Smoking Vehicle

On any given day, Southland residents traveling the basin's roads and freeways may encounter smoking vehicles.  SCAQMD depends on public participation to help reduce visible exhaust from vehicles.   Drivers are encouraged to take a proactive approach to improving this problem  by reporting the vehicle to SCAQMD's smoking vehicle program.

How to  report a smoking vehicle?
Drivers who spot a vehicle emitting excessive amounts of exhaust smoke can call the SCAQMD's toll free number (1-800-CUT-SMOG) or send an e-mail to and report it.  Verizon and AT&T mobile phone subscribers can access the automated system toll-free by simply pressing “#”  SMOG (7664).

An SCAQMD staff member will ask callers:

  • the smoking vehicle's license plate number (the program only has jurisdiction over vehicles registered in the State of California);
  • the vehicle make; and
  • the date, time and location of the observation.

Those who e-mail a complaint must include all of the above information in the body of their e-mail.  The program is voluntary and those making complaints remain anonymous.

What happens after a complaint is received?
Using the Department of Motor Vehicle's database, SCAQMD retrieves the owner's registration information and mails an advisory letter to the owner informing them that a complaint has been filed against their vehicle. All information involved in the program remains confidential.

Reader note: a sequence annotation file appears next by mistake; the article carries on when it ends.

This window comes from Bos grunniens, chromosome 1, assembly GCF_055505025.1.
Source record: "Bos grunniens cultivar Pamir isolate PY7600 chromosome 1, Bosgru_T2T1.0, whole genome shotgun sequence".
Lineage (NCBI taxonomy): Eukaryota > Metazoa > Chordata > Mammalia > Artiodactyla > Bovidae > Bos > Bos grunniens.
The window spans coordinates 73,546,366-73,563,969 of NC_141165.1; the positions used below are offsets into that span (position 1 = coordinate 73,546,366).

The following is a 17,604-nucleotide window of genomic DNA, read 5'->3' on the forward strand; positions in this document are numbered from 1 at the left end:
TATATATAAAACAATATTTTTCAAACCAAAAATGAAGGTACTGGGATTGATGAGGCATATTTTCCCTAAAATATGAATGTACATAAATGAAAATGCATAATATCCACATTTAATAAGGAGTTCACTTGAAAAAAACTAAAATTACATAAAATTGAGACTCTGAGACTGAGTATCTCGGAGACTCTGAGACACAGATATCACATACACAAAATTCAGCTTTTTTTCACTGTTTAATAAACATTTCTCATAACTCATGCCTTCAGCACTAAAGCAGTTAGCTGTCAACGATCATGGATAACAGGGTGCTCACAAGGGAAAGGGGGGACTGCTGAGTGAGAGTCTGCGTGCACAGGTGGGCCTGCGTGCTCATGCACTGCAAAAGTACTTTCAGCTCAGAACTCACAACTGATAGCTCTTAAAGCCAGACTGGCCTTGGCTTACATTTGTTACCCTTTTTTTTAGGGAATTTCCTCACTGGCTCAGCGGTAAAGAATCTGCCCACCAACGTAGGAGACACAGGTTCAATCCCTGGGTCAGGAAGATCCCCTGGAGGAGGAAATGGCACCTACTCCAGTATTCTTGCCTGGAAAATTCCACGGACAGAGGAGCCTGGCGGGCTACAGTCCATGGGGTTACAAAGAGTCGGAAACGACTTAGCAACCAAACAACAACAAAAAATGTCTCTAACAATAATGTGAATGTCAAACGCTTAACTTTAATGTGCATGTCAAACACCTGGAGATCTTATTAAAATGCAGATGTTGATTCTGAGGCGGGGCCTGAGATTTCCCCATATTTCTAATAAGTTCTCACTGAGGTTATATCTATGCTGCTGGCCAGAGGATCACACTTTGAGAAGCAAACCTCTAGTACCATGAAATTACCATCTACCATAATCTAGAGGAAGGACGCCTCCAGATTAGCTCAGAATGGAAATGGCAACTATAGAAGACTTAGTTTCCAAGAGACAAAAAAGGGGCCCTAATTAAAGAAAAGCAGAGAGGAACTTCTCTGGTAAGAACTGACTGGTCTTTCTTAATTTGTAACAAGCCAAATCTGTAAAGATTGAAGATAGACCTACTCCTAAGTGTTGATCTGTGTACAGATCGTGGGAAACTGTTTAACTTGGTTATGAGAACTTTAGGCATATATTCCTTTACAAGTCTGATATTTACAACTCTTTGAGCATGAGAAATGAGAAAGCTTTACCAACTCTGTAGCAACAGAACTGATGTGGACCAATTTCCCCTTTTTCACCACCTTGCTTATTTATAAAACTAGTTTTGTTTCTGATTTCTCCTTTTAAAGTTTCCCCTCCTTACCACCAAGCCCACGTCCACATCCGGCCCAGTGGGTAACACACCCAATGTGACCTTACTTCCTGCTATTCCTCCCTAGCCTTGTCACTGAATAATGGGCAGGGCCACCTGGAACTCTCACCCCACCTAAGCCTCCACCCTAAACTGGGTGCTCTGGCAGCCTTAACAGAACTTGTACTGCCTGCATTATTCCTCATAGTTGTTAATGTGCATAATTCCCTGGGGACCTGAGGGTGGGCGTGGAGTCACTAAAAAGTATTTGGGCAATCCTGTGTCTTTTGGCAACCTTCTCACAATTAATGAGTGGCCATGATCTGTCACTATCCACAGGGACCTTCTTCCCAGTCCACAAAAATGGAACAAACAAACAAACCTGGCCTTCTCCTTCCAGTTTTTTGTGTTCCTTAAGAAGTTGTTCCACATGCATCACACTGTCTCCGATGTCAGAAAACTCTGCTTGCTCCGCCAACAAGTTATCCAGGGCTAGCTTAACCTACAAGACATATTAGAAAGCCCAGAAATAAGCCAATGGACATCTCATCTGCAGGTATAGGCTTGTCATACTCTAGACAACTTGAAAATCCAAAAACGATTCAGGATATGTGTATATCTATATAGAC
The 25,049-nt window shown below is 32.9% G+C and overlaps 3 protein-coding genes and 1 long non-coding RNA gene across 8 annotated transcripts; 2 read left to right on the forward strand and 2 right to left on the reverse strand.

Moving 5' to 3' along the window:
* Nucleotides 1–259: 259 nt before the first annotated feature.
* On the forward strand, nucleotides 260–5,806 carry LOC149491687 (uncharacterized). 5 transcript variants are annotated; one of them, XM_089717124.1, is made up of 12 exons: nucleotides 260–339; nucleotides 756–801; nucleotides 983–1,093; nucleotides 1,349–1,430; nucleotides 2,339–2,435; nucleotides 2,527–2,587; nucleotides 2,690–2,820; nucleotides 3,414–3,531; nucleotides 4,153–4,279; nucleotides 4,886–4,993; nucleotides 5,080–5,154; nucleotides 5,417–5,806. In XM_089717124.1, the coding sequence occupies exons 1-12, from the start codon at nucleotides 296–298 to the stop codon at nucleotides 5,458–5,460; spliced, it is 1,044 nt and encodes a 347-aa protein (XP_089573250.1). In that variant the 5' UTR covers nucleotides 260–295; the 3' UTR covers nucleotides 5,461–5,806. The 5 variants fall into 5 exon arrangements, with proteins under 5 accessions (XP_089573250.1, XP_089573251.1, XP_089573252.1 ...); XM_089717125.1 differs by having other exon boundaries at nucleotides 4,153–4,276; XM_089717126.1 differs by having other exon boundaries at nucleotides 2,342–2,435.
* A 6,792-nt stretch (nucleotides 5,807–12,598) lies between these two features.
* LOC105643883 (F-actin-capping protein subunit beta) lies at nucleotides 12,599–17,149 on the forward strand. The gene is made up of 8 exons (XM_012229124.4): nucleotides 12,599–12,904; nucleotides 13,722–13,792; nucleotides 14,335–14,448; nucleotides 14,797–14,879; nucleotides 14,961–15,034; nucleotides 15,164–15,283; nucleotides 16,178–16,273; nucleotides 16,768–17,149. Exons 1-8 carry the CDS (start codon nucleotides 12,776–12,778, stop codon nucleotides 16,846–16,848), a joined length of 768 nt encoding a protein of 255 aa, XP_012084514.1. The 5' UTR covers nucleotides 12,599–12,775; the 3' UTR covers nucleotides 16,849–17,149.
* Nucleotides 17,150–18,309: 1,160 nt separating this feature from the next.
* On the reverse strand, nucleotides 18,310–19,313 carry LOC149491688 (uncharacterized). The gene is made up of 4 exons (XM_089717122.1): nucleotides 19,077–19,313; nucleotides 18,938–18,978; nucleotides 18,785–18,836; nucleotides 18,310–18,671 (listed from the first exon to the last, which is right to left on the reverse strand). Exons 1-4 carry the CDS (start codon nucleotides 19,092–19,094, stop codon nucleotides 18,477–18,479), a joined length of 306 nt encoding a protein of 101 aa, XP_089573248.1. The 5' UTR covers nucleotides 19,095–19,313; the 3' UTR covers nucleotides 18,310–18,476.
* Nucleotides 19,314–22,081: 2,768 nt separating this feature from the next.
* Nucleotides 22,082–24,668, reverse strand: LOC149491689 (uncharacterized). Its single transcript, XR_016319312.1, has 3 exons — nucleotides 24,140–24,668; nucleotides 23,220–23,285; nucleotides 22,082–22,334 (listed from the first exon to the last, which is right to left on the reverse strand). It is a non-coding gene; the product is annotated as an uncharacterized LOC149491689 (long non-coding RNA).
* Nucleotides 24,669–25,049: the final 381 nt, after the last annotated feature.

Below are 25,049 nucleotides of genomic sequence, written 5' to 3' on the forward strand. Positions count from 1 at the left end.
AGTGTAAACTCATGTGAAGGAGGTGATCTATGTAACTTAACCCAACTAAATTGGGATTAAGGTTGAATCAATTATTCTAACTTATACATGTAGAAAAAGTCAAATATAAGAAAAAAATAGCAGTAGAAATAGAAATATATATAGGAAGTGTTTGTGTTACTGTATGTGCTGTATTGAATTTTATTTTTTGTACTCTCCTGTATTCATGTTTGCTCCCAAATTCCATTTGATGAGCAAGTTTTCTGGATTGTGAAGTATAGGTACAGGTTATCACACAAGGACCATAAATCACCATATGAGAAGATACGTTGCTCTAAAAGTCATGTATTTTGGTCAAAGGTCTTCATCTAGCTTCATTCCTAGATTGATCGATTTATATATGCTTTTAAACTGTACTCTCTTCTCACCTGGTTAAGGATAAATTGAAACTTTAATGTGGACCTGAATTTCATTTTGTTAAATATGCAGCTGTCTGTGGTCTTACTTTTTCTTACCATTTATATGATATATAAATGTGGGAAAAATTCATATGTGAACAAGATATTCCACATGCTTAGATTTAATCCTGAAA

The letter advises smoking vehicle owners that their vehicle was reported to be smoking and recommends they have it repaired to eliminate excessive emissions. The letter also alerts the owner to the fact that excessively smoking vehicles violate the State of California Motor Vehicle Codes (Sections 27153 and 27153.5) which carries a fine of $100 to $250, -- depending on the type of vehicle -- for first time offenders.

After owners make the necessary repairs, they are asked to complete the Smoking Vehicle Compliance Form attached to the advisory letter and return it to SCAQMD.  More than 40% of the vehicle owners who receive an advisory letter return their completed compliance forms to the SCAQMD, stating that they have attended to their vehicle, either having it checked and if warranted having any needed repairs made.

Can SCAQMD impose fines on vehicle owners who have been reported?
No. However the California Highway Patrol (CHP) can cite passenger vehicles as well as big rigs and buses for excessive smoke and, if warranted, impose a fine.